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How to Ship Board Games

By |2018-01-10T13:34:37+00:00January 8th, 2018|Categories: amazon, guides, Reviews, shipping|Tags: , , , , , , , , , , , |

How to Ship Board Games is part two to the article Best Places to Sell Your Board Games

Shipping board games is a pretty straight-forward process that a lot of people get wrong. I ship board games fairly often online and handle the shipping myself. These are the tips I’ve learned from personal experience.

Packing The Game

Choosing a Carrier

Most of the time, USPS will be the most cost effective. The only time it may not be, is if you are dealing with an unusually heavy or large box. If you find yourself in that situation, definitely consider FedEx or UPS as an option. For the purpose of this article, we will assume you are using USPS.

The Right Box to Ship Board Games

Since shipping costs are based on package size and weight, you will want to securely pack the game first. This is the step most people cut corners on, but it is the one of the most important parts of the process.

With USPS, your options will be to use a Flat Rate Box or Padded Envelope, or your own packaging. Flat Rate can be lucrative because it is a set rate no matter where your package is shipped to with the USA. For example, a Medium Flat Rate Box will run you $12.40 no matter if it has a 10oz board game inside or a 10lb board game. There are various sizes for Flat Rate, each at different set price points. The actual box is also free, you only pay for shipping. However, even with all of it’s benefits, Flat Rate boxes may not allow enough room to properly protect the game inside, and may even end up costing you more money.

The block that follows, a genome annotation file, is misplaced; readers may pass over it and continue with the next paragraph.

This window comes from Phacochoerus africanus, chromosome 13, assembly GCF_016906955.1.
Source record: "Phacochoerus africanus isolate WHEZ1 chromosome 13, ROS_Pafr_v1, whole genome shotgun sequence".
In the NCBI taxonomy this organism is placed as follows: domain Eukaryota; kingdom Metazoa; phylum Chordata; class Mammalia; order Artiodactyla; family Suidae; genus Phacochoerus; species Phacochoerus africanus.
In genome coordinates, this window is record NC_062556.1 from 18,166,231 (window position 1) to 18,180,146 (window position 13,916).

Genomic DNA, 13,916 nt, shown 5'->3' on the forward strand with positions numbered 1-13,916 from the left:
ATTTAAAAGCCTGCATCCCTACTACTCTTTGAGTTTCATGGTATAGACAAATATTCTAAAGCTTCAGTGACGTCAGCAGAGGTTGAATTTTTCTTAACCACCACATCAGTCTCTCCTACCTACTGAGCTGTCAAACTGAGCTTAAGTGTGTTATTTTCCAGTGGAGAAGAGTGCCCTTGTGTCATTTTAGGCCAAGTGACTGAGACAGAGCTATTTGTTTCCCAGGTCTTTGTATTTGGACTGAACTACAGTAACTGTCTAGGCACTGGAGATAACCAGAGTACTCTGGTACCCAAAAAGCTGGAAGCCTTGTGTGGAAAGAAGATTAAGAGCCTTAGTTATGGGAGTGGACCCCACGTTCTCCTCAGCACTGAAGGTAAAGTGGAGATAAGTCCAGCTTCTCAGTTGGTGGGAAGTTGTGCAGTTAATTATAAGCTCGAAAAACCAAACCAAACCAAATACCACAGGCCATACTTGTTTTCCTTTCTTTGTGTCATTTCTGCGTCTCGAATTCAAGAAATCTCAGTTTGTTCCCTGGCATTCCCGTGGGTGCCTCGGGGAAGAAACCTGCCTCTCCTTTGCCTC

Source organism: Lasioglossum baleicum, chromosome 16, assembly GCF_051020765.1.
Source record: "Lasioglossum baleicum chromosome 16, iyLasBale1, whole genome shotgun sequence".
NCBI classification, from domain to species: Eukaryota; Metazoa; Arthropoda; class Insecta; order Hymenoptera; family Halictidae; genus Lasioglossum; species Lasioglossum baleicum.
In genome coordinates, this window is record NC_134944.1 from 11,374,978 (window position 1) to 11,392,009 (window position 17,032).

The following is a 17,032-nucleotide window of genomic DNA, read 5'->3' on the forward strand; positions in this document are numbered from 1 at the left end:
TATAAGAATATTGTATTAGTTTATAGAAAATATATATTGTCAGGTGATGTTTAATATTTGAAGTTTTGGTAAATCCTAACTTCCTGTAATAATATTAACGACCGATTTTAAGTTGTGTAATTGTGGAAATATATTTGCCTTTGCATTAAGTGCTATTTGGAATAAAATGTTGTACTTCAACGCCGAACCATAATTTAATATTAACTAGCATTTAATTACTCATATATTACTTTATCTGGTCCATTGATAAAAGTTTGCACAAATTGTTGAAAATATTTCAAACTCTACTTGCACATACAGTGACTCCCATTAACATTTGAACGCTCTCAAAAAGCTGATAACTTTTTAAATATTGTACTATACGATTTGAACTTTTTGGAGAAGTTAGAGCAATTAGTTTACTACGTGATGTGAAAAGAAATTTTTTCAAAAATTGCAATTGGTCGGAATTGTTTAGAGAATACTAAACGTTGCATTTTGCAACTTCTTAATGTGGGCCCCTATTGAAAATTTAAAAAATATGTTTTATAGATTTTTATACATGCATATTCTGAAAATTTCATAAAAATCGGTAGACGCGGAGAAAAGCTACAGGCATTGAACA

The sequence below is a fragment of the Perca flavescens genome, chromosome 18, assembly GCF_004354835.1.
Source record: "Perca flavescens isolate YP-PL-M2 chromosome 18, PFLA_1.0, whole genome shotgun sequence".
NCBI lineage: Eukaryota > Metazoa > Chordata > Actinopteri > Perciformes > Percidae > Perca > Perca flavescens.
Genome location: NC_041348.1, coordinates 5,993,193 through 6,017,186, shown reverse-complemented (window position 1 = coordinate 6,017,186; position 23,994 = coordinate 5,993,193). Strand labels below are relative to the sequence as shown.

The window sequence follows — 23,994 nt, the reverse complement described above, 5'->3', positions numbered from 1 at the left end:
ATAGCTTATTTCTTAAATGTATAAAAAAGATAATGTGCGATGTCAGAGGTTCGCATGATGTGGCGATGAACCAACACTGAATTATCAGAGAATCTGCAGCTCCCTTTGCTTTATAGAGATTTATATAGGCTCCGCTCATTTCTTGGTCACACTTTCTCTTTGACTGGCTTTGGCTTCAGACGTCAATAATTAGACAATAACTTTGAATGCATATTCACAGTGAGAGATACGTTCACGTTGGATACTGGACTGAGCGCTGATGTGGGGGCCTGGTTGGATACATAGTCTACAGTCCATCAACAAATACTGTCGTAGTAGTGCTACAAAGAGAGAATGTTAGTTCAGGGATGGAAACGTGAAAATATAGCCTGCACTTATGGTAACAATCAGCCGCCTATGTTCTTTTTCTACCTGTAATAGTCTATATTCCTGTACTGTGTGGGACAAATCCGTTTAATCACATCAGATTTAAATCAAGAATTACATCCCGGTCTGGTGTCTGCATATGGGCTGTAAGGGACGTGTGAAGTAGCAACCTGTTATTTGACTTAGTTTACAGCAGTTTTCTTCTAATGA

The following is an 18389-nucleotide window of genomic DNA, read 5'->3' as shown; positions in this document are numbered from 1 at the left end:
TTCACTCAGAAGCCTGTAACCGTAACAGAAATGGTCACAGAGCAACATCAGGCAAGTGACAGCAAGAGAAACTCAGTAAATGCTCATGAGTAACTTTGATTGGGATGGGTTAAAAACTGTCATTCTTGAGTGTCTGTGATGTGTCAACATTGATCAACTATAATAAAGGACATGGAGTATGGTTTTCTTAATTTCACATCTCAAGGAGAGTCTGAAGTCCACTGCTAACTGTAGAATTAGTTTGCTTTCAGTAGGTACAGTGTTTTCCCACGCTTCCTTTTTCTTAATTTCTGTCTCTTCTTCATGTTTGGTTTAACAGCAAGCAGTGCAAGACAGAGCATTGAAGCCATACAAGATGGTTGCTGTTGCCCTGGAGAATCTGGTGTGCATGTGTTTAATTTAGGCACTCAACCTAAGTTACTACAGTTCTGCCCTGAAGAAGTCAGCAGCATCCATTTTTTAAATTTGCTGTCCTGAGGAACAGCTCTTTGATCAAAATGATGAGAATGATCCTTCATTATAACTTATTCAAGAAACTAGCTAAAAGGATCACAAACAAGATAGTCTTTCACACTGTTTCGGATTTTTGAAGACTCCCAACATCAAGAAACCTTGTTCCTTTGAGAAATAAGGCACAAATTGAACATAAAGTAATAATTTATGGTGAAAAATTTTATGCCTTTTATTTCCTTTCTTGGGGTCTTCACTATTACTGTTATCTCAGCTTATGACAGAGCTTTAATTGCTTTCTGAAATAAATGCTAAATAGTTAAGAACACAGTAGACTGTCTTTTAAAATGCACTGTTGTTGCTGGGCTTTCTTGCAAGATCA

Make sure that […]

Best Places to Sell Your Board Games

By |2018-01-04T13:01:35+00:00January 3rd, 2018|Categories: Reviews|Tags: , , , , , , |

Is your game room filled to capacity from all the board game deals you snagged in our Facebook Deals Group? Time to make room! Below are the best places to sell board games based on my personal experience.

Locally

If you’re lucky, you might have a local facebook group that does a “Buy, Sell, Trade”. For example, I am near Chicago and there is both a Chicago Board Game Trading Group as well as a Milwaukee Board Game Trading Group. I have bought and sold within both groups successfully.

Pros: Since you are most likely to make the exchange in person via cash, there will be no processing fees to sell board games and you also get a chance to meet others around you who share an interest in the hobby. The buyer will also get a chance to check the contents before the sale and there will be no risk of shipping damage.
Cons: You will have a much smaller audience for this type of sale. Also, meeting in person might make some people nervous or uncomfortable.

Similar Local Alternatives: Craigslist, Letgo/Offerup Mobile App, Facebook Marketplace

Online

If selling local isn’t an option, or you want access to a larger audience, selling sell board games online. The three major avenues are:

The Board Game Group Buy, Sell, Trade